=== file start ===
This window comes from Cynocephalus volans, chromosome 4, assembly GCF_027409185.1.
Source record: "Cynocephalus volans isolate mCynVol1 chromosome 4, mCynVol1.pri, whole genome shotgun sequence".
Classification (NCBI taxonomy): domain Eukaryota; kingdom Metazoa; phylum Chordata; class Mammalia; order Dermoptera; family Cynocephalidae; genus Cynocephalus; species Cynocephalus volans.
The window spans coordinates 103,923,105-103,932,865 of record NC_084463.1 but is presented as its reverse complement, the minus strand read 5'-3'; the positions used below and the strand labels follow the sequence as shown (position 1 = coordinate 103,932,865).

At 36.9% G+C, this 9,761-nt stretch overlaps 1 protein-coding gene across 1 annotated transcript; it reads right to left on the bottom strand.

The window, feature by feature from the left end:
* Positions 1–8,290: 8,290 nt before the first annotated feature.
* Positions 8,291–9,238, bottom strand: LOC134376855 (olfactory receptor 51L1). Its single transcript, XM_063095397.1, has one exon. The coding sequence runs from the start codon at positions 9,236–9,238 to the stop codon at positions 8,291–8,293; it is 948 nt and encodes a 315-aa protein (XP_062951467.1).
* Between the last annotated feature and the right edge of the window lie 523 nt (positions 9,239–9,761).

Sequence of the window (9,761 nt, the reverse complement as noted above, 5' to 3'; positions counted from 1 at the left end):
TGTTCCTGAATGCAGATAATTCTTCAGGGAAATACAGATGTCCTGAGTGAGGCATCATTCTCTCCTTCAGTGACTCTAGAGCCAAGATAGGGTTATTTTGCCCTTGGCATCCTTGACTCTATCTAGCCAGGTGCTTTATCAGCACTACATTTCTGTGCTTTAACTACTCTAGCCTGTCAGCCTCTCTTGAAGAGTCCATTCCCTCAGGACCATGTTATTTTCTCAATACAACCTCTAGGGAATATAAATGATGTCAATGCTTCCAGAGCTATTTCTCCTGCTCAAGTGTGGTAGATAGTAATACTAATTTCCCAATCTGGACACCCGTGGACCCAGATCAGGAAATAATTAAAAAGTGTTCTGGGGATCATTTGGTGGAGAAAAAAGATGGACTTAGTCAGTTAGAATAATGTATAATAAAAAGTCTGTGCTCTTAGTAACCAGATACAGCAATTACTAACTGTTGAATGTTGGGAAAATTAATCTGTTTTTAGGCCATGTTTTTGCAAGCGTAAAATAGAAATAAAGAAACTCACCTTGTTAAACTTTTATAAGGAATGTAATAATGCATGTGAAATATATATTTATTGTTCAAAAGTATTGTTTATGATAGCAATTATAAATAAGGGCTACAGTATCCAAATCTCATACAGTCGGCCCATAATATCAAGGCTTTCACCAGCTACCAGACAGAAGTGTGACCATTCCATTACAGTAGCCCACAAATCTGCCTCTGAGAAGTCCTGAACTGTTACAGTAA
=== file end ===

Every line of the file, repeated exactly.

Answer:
This window comes from Cynocephalus volans, chromosome 4, assembly GCF_027409185.1.
Source record: "Cynocephalus volans isolate mCynVol1 chromosome 4, mCynVol1.pri, whole genome shotgun sequence".
Classification (NCBI taxonomy): domain Eukaryota; kingdom Metazoa; phylum Chordata; class Mammalia; order Dermoptera; family Cynocephalidae; genus Cynocephalus; species Cynocephalus volans.
The window spans coordinates 103,923,105-103,932,865 of record NC_084463.1 but is presented as its reverse complement, the minus strand read 5'-3'; the positions used below and the strand labels follow the sequence as shown (position 1 = coordinate 103,932,865).

At 36.9% G+C, this 9,761-nt stretch overlaps 1 protein-coding gene across 1 annotated transcript; it reads right to left on the bottom strand.

The window, feature by feature from the left end:
* Positions 1–8,290: 8,290 nt before the first annotated feature.
* Positions 8,291–9,238, bottom strand: LOC134376855 (olfactory receptor 51L1). Its single transcript, XM_063095397.1, has one exon. The coding sequence runs from the start codon at positions 9,236–9,238 to the stop codon at positions 8,291–8,293; it is 948 nt and encodes a 315-aa protein (XP_062951467.1).
* Between the last annotated feature and the right edge of the window lie 523 nt (positions 9,239–9,761).

Sequence of the window (9,761 nt, the reverse complement as noted above, 5' to 3'; positions counted from 1 at the left end):
TGTTCCTGAATGCAGATAATTCTTCAGGGAAATACAGATGTCCTGAGTGAGGCATCATTCTCTCCTTCAGTGACTCTAGAGCCAAGATAGGGTTATTTTGCCCTTGGCATCCTTGACTCTATCTAGCCAGGTGCTTTATCAGCACTACATTTCTGTGCTTTAACTACTCTAGCCTGTCAGCCTCTCTTGAAGAGTCCATTCCCTCAGGACCATGTTATTTTCTCAATACAACCTCTAGGGAATATAAATGATGTCAATGCTTCCAGAGCTATTTCTCCTGCTCAAGTGTGGTAGATAGTAATACTAATTTCCCAATCTGGACACCCGTGGACCCAGATCAGGAAATAATTAAAAAGTGTTCTGGGGATCATTTGGTGGAGAAAAAAGATGGACTTAGTCAGTTAGAATAATGTATAATAAAAAGTCTGTGCTCTTAGTAACCAGATACAGCAATTACTAACTGTTGAATGTTGGGAAAATTAATCTGTTTTTAGGCCATGTTTTTGCAAGCGTAAAATAGAAATAAAGAAACTCACCTTGTTAAACTTTTATAAGGAATGTAATAATGCATGTGAAATATATATTTATTGTTCAAAAGTATTGTTTATGATAGCAATTATAAATAAGGGCTACAGTATCCAAATCTCATACAGTCGGCCCATAATATCAAGGCTTTCACCAGCTACCAGACAGAAGTGTGACCATTCCATTACAGTAGCCCACAAATCTGCCTCTGAGAAGTCCTGAACTGTTACAGTAA